Essentially, the Metaverse will be a mix of elements of extended reality (XR) and advanced Web 3.0 technologies.
If you’ve ever played an open-world game such as Skyrim or any iteration of Grand Theft Auto, you have a sense of what the Metaverse is supposed to be like. Our idea of the Metaverse derives from these huge worlds from the field of gaming, and through science fiction literature like Snow Crash and Ready Player One. You can probably imagine a detailed cityscape within your laptop, where you can drive cars, go to the cafe, go watch a movie, or dance in a club with your friends. The current conception of Metaverse takes things a step higher—instead of experiencing things through just a laptop, you can interact with the digital world more fully and completely using extended reality (XR) tech like virtual reality (VR) headsets and be a part of the experience yourself.
The Metaverse (made up of the words “metaphysical” and “universe”) is defined as a digital extension of our physical world where people interact with each other using digital projections called avatars. Essentially, the metaverse will be a mix of elements of extended reality (XR) and advanced Web 3.0 technologies.
Most people we know, when they need to buy supplies or utilities, will take a few hours or more in order to: a) go to the shops, b) search for the desired shop, c) go to the relevant section in the desired shop, and so on and so forth, you get the picture. The internet has made everything faster and more convenient than ever before, but there are still things that we hesitate to buy online. We want to try on glasses, try on clothes, see how everything fits before we click that button. And for that, you have to take a few hours to go to the shops.
The advent of the Metaverse, and technology like 5G, will make utilities and industries even more intuitive and convenient for customers. You can scan your face, hands, and body, or enter your measurements manually, and try clothes from a variety of brands in the comfort of your own room. With the level of precise detail made possible in the Metaverse, this will be as close to the real experience as possible and will take a fraction of the time.
And if you think, well, this is an activity that I’d like to do with friends, then the social component—that gets missed from a lot of ecommerce experiences at the moment—will also be there for you. Your friends will have the opportunity to create their own avatars and accompany you on virtual shopping trips from the convenience of their own homes. Indeed, XR Central powered platform, MetaQube, powers the collaborative and social aspect of retail via omnichannel messaging and real-time avatar interaction.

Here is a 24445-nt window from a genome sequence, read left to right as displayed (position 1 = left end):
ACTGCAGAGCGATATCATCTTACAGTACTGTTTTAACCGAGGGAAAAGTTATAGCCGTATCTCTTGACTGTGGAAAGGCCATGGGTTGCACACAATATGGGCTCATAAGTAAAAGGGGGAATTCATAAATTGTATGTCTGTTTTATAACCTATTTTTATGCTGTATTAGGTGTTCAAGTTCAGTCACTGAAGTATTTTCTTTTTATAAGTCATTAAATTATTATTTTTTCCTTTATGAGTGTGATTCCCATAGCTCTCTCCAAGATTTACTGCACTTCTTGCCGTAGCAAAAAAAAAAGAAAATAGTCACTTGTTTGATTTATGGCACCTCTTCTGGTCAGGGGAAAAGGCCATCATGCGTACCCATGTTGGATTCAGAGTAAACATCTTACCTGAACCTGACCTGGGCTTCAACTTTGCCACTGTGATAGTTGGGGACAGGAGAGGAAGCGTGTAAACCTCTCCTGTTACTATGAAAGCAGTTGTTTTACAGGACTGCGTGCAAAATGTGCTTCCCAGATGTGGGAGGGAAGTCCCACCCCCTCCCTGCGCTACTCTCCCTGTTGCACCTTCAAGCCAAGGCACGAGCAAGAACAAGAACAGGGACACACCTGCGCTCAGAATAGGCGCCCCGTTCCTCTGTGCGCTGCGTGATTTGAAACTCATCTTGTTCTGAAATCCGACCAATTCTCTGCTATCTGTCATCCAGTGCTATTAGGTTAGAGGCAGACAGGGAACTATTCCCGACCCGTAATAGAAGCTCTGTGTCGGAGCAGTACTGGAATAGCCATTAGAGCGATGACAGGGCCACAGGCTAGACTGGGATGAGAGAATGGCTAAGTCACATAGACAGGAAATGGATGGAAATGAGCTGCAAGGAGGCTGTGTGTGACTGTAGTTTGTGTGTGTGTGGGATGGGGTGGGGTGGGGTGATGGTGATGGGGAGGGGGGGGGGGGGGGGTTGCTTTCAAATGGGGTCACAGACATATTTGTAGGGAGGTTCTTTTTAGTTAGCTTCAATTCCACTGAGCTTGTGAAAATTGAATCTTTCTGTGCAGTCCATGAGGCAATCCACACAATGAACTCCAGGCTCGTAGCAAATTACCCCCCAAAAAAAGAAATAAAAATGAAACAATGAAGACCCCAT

You and your friends will be able to stroll in a fully immersive experience through the shops in your local neighbourhood—or even thousands of miles away. And shopowners or businesses will have a chance to showcase their goods and services effectively while maintaining their customers’ level of trust and not to forget the level of experience elevation.
There is also a rise in adoption of AR apps you can use to project makeup and accessories onto your face. Snapchat, for example, is debuting a version of Shopping Lens which will enable users to swipe through different kinds of makeup and cosmetics and virtually try them on their face. Attached to the AR overlay will be details on prices, colours, and sizes. Major brands have already signed on to this new way of shopping and there are predictions of more and more brands jumping on the bandwagon soon. But with the Metaverse, all of the various fragmented apps and services will be available under the one roof called the virtual spaces. If you think about it, for businesses globally this is an opportunity for a level fair playing ground and a whole new way to be discovered by their TG (target groups).
At the moment, if you want a full, immersive VR experience then you’re going to have to invest in a virtual reality headset. The Oculus Quest 2 is the latest iteration of the Facebook (now Meta) powered Oculus VR headsets and retails for about USD 300. HP’s Reverb G2 is priced even higher, at USD 450. And then there’s HTC’s Vive Focus 3, a business VR headset priced at USD 1,300. More affordable headsets are smartphone powered Google Cardboard and Samsung Gear VR, but these provide none of the ultra-sharp resolution or intuition of proper VR headsets and cannot be used in any specialised work with great success.
But, here’s the thing–you’re already using the Metaverse. Ever used a filter on Instagram? That’s AR. As new technology comes to dominate conversation, the best way to know how to use it is, well, to use it. Sign up for MetaQube, which is a DIY platform for individuals and businesses to set up their own metaverses within minutes, and collaborate with your friends, family and so on.
On the other side, set up a digital wallet, stock it with some cryptocurrency and roam through Decentralland or Sandbox to get a taste of the future. Although, invest at your own risk and make sure you have read all terms and conditions.
A major “don’t” would be: don’t invest too much money into digital assets like cryptocurrency and NFTs without researching the pros and cons of investing. These are new kinds of assets and their values fluctuate pretty dramatically as they’re completely unregulated. A big “do” would be to educate yourself and others around you on the uses of XR powered Metaverse in your life.
Like mobiles and computers, we may soon live in a world where everything goes through the Metaverse and you’ll have to know your way through it.
Metaverse is at the cusp of a new revolution that will change the way businesses or individuals communicated, collaborated, and created. This is giving birth to a new economic era.
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